“It makes it easier for folks who would like to visit, from a business perspective…who maybe don’t want to jump on I-81 and get caught up in the traffic. People, including myself, have found (riding the train) very pleasant,” Rasoul said. 

Engineering The Perfect Location

Amtrak is not the only one at the negotiating table when it comes to bringing passenger rail to the New River Valley. 

Train tracks already wind through the New River Valley. But most passenger rail systems rely on agreements between private railway owners, Amtrak and municipalities, to operate. The Virginia Department of Rail and Public Transportation needs permission from Norfolk Southern, which owns rails in the region.

If Norfolk Southern agrees to lease its rails for Amtrak service, Amtrak will also have to establish a station or platform in the region. NRV Passenger Rail has already done extensive research into which locations would be best. 

The group considered 28 different locations for a potential platform, Hinkner said. They narrowed the list down to three for final study, and an empty lot across from the Christiansburg Aquatic Center won out. 

Ultimately, Hinkner said, “It’s not up to us where the train station’s going to go, that has to be in cooperation with Norfolk Southern and Amtrak. But we believe we’ve done a pretty good job.”

Small Town Prepares To Build Rail Station 

The Town of Christiansburg government agrees. To date, the town has spent $360,000 purchasing six acres around the site for possible development.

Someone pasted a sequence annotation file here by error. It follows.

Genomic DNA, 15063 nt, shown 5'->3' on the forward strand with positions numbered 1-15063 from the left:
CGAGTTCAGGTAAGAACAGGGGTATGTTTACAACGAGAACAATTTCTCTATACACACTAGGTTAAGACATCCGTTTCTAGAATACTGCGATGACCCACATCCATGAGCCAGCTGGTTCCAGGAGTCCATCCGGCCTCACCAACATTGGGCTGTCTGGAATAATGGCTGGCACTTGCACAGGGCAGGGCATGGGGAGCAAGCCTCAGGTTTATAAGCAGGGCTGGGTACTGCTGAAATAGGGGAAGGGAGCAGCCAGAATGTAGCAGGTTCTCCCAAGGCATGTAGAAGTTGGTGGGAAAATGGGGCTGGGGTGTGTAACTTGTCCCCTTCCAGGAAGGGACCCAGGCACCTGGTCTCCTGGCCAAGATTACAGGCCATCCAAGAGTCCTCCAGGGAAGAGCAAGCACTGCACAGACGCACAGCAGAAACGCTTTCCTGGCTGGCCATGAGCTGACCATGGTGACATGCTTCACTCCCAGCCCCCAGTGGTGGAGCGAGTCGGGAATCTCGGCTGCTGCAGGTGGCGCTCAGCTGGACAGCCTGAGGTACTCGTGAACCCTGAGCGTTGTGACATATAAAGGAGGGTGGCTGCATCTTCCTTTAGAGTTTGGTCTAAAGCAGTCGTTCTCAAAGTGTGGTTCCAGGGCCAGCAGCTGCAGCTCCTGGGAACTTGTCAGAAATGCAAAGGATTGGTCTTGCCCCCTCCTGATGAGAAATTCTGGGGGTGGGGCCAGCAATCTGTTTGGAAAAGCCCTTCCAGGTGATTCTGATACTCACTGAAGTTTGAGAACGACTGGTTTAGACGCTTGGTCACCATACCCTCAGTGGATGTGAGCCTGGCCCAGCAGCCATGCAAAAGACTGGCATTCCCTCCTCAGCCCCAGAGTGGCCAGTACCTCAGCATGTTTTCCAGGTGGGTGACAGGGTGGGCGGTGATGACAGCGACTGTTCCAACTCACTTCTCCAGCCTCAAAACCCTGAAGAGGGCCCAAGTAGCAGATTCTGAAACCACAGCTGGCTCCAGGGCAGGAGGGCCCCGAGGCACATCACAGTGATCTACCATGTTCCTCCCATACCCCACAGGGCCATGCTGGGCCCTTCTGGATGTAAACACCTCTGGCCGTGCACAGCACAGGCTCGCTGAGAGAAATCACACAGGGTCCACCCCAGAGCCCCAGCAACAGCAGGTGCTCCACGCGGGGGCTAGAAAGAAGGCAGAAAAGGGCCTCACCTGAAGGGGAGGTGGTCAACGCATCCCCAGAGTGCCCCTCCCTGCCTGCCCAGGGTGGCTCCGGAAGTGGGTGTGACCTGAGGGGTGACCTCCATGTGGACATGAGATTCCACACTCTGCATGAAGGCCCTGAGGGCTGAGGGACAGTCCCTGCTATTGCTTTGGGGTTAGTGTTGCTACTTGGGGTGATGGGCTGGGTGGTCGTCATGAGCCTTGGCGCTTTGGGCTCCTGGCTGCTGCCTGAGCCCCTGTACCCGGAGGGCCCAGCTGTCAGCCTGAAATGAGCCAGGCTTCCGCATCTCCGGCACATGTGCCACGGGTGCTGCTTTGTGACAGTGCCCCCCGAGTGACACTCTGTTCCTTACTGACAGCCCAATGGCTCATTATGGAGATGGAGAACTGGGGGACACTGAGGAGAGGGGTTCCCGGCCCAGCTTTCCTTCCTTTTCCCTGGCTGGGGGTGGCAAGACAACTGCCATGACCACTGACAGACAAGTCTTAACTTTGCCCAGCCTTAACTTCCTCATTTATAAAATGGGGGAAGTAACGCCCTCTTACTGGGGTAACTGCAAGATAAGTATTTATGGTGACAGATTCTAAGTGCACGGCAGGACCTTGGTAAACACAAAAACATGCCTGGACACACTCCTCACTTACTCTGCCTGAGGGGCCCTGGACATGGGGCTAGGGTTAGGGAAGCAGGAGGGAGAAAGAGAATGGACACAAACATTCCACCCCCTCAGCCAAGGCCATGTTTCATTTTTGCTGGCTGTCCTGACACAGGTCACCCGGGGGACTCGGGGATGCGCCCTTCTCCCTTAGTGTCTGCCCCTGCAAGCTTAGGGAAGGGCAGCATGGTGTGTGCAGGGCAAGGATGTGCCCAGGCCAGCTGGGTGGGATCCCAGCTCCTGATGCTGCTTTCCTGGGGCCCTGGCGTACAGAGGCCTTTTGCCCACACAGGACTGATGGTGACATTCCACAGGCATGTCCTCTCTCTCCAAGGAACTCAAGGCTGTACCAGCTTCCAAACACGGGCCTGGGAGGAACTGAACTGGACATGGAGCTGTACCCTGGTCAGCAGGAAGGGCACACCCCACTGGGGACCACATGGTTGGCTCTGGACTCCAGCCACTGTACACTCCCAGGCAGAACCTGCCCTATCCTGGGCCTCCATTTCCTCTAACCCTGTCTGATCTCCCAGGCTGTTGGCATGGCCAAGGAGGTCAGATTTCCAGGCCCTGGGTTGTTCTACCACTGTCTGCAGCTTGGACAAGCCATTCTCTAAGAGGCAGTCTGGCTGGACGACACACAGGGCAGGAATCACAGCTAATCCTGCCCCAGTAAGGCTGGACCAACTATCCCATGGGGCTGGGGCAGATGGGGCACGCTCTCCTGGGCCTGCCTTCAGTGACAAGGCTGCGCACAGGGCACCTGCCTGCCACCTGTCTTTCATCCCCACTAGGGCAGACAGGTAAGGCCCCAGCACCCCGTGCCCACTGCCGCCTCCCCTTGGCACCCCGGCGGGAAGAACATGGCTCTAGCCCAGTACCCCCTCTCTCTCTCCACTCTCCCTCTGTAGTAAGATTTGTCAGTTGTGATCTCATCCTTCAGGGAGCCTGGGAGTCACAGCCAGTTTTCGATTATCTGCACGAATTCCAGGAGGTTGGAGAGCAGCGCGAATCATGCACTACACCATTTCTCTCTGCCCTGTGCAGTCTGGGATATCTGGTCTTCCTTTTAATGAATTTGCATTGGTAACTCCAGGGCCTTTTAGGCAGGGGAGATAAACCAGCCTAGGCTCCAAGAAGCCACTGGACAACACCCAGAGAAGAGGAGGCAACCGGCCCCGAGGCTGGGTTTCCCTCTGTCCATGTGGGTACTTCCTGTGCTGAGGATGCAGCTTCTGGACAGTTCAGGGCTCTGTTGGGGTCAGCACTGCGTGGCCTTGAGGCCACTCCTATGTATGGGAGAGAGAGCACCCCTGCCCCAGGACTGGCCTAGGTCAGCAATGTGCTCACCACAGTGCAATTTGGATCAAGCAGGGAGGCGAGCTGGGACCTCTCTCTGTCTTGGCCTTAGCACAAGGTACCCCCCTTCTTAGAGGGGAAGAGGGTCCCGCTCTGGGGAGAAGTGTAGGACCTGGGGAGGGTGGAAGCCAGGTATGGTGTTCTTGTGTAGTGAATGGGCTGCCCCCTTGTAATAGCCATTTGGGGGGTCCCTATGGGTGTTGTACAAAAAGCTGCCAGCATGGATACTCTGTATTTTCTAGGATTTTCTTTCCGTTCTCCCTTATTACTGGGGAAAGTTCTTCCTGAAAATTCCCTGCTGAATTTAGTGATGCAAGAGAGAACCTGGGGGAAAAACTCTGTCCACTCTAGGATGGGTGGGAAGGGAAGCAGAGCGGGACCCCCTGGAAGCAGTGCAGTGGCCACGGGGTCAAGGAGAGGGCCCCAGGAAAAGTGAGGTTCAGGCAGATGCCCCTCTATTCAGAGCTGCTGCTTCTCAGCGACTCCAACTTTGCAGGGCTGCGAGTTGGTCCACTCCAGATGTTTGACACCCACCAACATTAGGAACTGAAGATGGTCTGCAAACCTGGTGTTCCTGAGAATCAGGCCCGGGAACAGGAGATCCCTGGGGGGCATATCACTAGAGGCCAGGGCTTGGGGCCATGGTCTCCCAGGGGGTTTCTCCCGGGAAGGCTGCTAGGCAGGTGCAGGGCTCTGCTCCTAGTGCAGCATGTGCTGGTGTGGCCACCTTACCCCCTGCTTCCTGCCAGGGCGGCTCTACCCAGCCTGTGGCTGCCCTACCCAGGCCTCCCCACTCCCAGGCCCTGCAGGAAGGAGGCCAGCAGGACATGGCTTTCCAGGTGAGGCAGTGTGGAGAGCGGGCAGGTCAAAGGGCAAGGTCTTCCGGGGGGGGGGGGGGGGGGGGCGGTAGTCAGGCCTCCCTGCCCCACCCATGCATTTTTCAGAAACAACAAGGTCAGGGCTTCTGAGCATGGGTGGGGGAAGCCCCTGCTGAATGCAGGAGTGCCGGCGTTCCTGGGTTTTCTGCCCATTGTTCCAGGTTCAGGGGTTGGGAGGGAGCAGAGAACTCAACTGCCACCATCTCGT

Christiansburg is a small town, though. When Amtrak services a new location, it’s the responsibility of the local government to fund construction of the station or platform. On its own, Christiansburg can’t do that, nor can any other city in the region. 

“We looked around and we said, nobody’s got the heft or the financial wherewithal to do that,” said Hinkner. 

Advocates realized that establishing an authority was their best option, and that’s exactly what House Bill 1893 would do.

Forming An Authority

Authorities are partnerships between municipalities that have the legal status to enter into contracts and agreements. Often, authorities are established to provide regional water or trash service, for example. Forming an authority requires an act of the Virginia General Assembly. 

If the bill becomes law, it would establish an authority to support regional passenger rail in the New River Valley.

Hurt & Proffitt, Inc., an engineering and surveying firm in Blacksburg, offered a cost estimate of $4.2 million to construct the new Amtrak station in Christiansburg. 

The New River Valley Regional Commission suggested a cost-sharing model wherein multiple counties and towns in the region would contribute to annual construction and maintenance expenses for the station. 

Those expenses are estimated at $360,000 per year, with Montgomery County, Blacksburg, Christiansburg and Virginia Tech shouldering the vast majority (78%) of the burden in NRVRC’s proposal. Most riders are expected to originate from those places as well.

Full Steam Ahead

Next up for House Bill 1893 is consideration in the State Senate. The proposal already has the support of the governor’s office.

In Governor Ralph Northam’s most recent budget proposal, he suggests investing $50 million to, among other things, support extending intercity passenger rail service from Roanoke to the Blacksburg-Christiansburg area.

Rasoul is hopeful the project will make progress quickly.

“I think that it’s something that’s on the horizon in the next several years,” Rasoul said. “It’s really such a win-win and of course we want to make this happen and eventually get it on down to Bristol too.” 

Ashley Spinks Dugan is a freelance reporter for Dogwood. You can reach her at [email protected].